By Matt Starkey
1. Save and Invest
Traditionally, when your children are grown and leave home, you are released from being their financial “provider.” No more bills for everything from food and clothes to visits to the dentist. Along with this “freedom” may come the immediate temptation to spend your “extra” money on the things you have been waiting for during your child rearing years.
Instead, purge that urge to splurge! Now is the time to put a sizable portion, if not all, of that extra money away in a savings and an investment plan earmarked for your retirement.
2. Add Up Your Savings
Figure out just how much those tuition bills and other parenting expenses have cost you. Your smartest move is to save and invest that much for at least the next several years. If you feel you just can’t resist splurging on yourself before retirement, create a short-term savings goal list to reward yourself at intervals along the way.
The key is to make sure the extra dollars do not land in your general budget where they can disappear all too quickly, eaten up by a meal out here and a “we-deserve-a-little-luxury” purchase there.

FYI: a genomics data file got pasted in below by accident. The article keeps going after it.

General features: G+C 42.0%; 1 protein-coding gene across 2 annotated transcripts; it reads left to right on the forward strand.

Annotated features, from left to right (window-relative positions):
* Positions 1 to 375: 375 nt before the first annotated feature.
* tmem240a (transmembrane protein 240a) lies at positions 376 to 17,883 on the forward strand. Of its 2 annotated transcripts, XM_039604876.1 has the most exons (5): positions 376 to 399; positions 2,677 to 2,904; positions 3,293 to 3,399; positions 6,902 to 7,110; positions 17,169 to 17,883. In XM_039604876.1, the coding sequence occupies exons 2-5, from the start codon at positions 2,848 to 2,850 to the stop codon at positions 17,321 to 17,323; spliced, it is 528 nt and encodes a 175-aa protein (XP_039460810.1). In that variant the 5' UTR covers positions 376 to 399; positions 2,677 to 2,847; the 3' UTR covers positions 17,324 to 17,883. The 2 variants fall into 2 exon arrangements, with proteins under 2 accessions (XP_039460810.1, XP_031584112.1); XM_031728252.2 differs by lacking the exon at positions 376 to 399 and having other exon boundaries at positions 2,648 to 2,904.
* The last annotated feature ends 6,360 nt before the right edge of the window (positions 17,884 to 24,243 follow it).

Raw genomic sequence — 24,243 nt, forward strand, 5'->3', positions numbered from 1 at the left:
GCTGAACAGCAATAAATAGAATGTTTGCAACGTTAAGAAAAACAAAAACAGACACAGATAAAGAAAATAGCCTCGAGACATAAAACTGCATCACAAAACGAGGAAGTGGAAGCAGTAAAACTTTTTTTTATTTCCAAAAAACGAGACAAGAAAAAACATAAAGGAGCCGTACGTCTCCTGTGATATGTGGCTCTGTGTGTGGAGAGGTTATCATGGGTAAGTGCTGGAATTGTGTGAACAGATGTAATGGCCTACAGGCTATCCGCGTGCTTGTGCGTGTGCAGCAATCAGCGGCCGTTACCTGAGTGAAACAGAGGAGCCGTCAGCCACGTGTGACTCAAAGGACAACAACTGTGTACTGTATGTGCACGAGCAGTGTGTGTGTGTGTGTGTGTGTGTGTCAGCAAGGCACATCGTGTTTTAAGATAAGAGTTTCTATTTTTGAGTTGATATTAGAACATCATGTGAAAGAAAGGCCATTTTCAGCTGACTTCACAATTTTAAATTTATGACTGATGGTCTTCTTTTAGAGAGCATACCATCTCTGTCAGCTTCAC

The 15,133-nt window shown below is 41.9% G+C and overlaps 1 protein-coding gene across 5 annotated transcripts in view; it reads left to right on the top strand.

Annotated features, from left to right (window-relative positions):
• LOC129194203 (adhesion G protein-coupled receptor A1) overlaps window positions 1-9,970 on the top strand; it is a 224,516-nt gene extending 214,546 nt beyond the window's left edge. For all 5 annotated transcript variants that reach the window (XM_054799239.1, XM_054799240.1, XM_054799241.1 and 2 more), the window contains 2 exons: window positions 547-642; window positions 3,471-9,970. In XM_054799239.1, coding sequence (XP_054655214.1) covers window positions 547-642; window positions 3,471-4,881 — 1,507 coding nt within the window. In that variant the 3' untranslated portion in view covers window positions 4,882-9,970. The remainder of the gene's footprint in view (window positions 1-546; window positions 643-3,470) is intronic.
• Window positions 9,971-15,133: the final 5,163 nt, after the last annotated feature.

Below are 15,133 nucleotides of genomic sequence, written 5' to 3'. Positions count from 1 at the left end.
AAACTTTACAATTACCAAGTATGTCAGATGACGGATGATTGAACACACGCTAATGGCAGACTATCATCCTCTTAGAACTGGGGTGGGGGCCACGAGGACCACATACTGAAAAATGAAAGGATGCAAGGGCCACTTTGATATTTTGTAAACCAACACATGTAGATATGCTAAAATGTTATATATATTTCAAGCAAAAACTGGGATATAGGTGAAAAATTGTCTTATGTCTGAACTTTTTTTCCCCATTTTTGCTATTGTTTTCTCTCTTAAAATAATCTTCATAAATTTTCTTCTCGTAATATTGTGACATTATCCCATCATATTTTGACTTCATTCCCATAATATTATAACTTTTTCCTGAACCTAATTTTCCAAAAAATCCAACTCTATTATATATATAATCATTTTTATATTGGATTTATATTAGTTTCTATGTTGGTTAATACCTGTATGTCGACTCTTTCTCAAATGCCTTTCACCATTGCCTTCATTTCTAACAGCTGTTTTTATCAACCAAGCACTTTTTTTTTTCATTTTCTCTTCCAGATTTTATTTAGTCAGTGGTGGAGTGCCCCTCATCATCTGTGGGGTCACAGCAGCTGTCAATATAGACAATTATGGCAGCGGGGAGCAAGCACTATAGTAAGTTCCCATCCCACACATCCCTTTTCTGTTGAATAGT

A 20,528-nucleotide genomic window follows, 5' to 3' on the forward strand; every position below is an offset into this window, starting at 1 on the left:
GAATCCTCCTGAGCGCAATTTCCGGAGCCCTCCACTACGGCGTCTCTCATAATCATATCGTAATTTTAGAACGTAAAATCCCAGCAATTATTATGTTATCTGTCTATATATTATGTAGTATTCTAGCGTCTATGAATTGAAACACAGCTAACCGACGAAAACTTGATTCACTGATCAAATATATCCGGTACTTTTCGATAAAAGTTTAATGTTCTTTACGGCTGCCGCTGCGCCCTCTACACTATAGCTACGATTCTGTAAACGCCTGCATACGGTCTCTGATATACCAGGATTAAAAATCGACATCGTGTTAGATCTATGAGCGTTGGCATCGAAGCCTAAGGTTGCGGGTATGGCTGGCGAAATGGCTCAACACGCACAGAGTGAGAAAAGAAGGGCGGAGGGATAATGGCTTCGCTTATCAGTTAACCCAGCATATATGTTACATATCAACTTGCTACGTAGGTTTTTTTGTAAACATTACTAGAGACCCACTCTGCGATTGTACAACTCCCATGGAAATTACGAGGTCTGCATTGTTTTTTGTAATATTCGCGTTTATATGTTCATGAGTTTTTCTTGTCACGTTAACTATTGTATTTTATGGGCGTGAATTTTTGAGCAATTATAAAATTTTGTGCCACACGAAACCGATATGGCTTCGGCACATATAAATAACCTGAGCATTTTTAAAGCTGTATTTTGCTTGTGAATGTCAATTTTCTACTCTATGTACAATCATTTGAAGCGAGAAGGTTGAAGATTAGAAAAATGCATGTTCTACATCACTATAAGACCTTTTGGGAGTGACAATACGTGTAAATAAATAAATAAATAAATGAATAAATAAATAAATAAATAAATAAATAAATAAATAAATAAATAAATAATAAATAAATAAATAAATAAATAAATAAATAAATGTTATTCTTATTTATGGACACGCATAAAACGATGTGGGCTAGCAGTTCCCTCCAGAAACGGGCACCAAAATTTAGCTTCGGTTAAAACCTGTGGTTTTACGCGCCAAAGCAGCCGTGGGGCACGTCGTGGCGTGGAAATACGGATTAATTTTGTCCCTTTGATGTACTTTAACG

3. Check Some Facts, Reduce Your Tax
At this stage of life it is also wise to assess whether you are taking full advantage of every opportunity to reduce your tax bills. The number of dependents you can claim will drop; are there additional deductions you can claim to replace them?
Like all times of transition, give yourself time to adjust. After your children have flown the nest, take the time to evaluate your personal financial situation and make adjustments as needed. For financial planning advice during whatever life phase you’re in, schedule a meeting by clicking below, contact Matt Starkey –firstname.lastname@example.org, or call (913) 345-1881.